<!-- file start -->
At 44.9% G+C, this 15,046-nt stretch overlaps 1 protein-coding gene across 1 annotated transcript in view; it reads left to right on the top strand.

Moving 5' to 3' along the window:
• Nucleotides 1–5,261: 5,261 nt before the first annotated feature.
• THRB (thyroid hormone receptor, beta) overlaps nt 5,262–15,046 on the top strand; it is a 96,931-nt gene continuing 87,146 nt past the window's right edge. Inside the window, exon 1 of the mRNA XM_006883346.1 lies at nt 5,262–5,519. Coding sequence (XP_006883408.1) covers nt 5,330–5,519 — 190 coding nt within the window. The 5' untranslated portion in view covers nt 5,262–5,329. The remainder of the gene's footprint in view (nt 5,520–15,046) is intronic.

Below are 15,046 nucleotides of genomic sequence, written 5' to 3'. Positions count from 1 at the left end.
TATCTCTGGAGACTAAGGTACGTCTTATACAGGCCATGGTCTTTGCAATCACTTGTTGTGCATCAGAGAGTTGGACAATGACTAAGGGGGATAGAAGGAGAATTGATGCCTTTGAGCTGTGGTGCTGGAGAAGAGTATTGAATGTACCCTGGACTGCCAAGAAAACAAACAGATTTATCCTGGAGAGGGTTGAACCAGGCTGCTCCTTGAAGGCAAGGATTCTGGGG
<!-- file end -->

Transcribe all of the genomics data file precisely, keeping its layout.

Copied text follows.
At 44.9% G+C, this 15,046-nt stretch overlaps 1 protein-coding gene across 1 annotated transcript in view; it reads left to right on the top strand.

Moving 5' to 3' along the window:
• Nucleotides 1–5,261: 5,261 nt before the first annotated feature.
• THRB (thyroid hormone receptor, beta) overlaps nt 5,262–15,046 on the top strand; it is a 96,931-nt gene continuing 87,146 nt past the window's right edge. Inside the window, exon 1 of the mRNA XM_006883346.1 lies at nt 5,262–5,519. Coding sequence (XP_006883408.1) covers nt 5,330–5,519 — 190 coding nt within the window. The 5' untranslated portion in view covers nt 5,262–5,329. The remainder of the gene's footprint in view (nt 5,520–15,046) is intronic.

Below are 15,046 nucleotides of genomic sequence, written 5' to 3'. Positions count from 1 at the left end.
TATCTCTGGAGACTAAGGTACGTCTTATACAGGCCATGGTCTTTGCAATCACTTGTTGTGCATCAGAGAGTTGGACAATGACTAAGGGGGATAGAAGGAGAATTGATGCCTTTGAGCTGTGGTGCTGGAGAAGAGTATTGAATGTACCCTGGACTGCCAAGAAAACAAACAGATTTATCCTGGAGAGGGTTGAACCAGGCTGCTCCTTGAAGGCAAGGATTCTGGGG